by Emily Reineke, CAE
Engineers plan, construct, and maintain the built world we interact with—everything from roads, buildings, and bridges, to vehicles, medical devices and energy infrastructure. Engineering standard setting is crucial for public safety, and Engineers Australia facilitates this process. For Australian degree programs, this happens through a traditional accreditation process of evaluating and certifying each
program to ensure quality compliance.
For engineers trained outside of Australia and wanting to immigrate for employment, Engineers Australia provides independent assurance and vetting of their education and training to uphold the strong standards of practice necessary to work in Australia. The migrant standards review program is a crucial government service which promotes workforce growth. The need for skilled workers continues to grow at a time when many countries are experiencing skills gaps, and this program caters to growing the field by looking outside of one’s own borders.
A third pillar for maintaining professional standards is the creation of a voluntary registration scheme called the National Engineering Register (NER). Unlike the United States and Canada, Australia does not usually require professional engineers to be registered to practice and the NER fills that critical void in legislation. But it doesn’t stop there: Engineers Australia is the leading advocate for government
intervention to fix this anomaly and is having some big wins. For example, in August, after months of political wrangling, it was central to the state of Victoria finally passing the Professional Engineers Registration Act 2019.
Combined, the domestic accreditation process, migrant review programs and advocacy for formal registration of engineers ensure that Engineers Australia delivers on its core principle from its 1938 Royal Charter which is to advance the science and practice of engineering for the benefit of the community. Both the existence of a Royal Charter and one that delineates the good of the community is rare, but has provided Engineers Australia a clear focus for their work, to which the end goal is protecting the community through setting and maintaining high professional standards for its members across all industries. Ensuring the built environment meets certain standards is crucial to safety, and Engineers Australia works towards ensuring baseline knowledge and skills in those completing these jobs—regardless of the geographic origin of their expertise.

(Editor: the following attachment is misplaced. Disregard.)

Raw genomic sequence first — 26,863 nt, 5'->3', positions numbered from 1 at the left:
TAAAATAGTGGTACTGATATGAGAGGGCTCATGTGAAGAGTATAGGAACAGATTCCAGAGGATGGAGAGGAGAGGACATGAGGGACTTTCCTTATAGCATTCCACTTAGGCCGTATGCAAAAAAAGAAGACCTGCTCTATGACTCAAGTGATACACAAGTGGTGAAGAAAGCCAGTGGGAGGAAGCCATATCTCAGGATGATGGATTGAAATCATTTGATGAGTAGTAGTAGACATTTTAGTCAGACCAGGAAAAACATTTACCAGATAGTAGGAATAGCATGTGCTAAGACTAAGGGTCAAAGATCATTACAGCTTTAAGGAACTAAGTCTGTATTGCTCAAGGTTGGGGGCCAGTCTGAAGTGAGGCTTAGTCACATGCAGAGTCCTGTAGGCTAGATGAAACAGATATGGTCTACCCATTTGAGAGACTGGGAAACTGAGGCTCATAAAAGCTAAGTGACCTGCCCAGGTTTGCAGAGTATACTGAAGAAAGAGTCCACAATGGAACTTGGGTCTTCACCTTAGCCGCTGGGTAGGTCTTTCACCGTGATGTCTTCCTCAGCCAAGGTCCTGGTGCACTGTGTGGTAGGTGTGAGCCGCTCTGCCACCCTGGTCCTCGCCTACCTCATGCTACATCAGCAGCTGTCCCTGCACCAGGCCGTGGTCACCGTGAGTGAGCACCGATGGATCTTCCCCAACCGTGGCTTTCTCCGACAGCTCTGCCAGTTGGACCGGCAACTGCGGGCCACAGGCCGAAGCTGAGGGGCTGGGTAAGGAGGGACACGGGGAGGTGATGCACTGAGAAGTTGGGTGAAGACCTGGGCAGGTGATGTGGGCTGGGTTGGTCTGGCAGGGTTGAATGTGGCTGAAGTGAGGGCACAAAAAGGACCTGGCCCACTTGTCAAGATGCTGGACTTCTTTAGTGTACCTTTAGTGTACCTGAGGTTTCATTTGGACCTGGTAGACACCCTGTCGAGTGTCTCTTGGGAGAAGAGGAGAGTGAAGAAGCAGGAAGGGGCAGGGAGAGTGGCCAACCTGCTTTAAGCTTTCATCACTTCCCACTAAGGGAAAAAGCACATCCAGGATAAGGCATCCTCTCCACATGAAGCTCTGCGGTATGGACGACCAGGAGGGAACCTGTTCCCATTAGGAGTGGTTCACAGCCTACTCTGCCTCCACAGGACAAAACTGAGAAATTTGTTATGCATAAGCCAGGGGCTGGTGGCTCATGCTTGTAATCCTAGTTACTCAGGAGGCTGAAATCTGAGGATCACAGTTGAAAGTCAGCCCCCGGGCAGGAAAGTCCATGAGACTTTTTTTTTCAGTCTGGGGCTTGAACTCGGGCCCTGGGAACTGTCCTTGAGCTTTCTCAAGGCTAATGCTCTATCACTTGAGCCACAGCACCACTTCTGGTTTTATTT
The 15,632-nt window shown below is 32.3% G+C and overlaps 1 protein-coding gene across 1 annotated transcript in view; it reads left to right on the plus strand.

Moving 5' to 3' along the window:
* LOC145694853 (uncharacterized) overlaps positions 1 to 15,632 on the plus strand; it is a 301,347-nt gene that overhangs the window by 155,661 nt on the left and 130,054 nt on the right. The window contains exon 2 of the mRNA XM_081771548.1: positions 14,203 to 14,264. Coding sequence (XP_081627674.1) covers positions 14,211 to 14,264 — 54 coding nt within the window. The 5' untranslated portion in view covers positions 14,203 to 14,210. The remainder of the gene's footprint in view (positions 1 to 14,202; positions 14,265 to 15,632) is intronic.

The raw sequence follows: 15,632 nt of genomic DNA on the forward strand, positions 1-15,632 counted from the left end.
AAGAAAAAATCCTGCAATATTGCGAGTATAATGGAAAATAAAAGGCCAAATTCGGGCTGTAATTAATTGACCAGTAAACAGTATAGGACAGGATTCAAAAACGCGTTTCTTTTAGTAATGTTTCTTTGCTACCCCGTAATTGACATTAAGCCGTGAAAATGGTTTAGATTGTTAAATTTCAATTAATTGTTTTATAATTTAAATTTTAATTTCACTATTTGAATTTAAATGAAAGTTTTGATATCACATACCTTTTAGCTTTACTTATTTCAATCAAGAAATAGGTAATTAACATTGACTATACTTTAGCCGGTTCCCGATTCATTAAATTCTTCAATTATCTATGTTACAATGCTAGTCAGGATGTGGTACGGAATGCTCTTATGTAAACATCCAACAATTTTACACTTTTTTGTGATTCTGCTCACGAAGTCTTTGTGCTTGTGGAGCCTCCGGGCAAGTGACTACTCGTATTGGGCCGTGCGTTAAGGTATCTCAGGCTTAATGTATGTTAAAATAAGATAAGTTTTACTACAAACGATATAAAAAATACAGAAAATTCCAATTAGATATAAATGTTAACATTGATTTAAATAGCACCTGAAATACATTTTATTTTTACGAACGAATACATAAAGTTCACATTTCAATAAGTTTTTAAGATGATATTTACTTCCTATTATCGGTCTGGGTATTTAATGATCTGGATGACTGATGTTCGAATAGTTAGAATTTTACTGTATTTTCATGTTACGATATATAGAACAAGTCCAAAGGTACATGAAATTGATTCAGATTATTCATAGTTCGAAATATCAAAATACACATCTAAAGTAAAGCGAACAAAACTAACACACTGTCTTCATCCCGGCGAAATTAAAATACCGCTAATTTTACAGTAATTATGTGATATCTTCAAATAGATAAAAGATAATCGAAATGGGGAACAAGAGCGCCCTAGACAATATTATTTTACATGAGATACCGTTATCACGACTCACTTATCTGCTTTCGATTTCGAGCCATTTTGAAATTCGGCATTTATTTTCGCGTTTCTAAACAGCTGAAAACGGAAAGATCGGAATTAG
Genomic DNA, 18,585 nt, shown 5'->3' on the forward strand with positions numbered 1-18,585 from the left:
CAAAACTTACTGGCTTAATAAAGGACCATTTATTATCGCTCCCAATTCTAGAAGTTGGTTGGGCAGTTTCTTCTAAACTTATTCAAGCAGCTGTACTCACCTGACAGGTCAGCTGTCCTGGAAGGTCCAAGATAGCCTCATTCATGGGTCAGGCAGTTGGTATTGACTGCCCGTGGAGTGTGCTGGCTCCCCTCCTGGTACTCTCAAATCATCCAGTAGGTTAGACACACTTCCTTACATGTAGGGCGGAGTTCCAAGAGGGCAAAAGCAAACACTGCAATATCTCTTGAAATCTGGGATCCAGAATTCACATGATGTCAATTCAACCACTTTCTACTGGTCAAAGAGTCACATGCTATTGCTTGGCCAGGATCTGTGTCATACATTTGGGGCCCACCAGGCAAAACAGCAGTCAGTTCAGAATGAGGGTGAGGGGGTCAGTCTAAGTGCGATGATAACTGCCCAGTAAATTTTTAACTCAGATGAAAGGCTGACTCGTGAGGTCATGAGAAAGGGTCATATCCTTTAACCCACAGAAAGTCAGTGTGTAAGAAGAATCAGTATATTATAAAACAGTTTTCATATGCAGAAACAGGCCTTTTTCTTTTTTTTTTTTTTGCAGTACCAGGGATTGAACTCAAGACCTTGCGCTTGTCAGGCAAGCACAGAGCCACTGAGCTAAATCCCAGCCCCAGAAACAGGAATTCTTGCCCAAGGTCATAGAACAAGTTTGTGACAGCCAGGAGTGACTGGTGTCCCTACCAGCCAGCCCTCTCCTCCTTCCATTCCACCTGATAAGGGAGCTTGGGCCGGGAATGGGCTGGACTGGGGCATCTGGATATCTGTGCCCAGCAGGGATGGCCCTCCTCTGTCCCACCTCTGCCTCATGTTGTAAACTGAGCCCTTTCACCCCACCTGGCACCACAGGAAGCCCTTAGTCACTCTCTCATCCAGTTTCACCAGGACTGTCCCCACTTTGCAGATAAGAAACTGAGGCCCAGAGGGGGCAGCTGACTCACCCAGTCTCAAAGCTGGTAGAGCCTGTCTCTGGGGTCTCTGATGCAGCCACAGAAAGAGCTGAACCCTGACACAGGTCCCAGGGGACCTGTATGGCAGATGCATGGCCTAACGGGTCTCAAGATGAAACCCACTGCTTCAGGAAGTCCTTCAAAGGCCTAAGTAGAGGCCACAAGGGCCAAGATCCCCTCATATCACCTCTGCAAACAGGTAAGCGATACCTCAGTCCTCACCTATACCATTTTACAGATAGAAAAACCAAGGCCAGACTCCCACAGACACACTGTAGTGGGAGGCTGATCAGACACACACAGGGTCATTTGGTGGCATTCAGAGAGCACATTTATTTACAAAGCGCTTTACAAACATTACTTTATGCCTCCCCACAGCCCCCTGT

Additionally, and in support of its adherence to the Royal Charter, Engineers Australia shares the voice and expertise of the industry with the government. This is done through conversations with the legislature on important issues ranging from climate change mitigation and adaptation, transformation of the power industry in Australia, or developing skills for the future and then spreading the word. It is
important that everyone from the legislature to the general public hear from experts to inform their opinion. Educating the public is the first step towards showcasing the critical nature of the engineering field and the importance of regulation and high-quality standards for practitioners. As a testament to the success of their advocacy efforts, a recent member assessment, found that over the past three years
the association had doubled the percentage of members who say the engineering profession has a voice in public life and policy.
Jonathan Russell, National Manager of Public Affairs for Engineers Australia, spoke with ASAE at the Annual Meeting and Exposition in Columbus, Ohio. He said that, “being the leader for advocacy on behalf of 100,000 engineers is a privilege. Those we represent are accomplished people and we add value by making sure they contribute to solutions for the big public issues of the day—especially when it
comes to public safety and securing a sustainable future.”
Through their accreditation programs and advocacy efforts, Engineers Australia is giving their members a voice in the future of their field as well as strengthening safety for the community —two core tenants of The Power of Associations.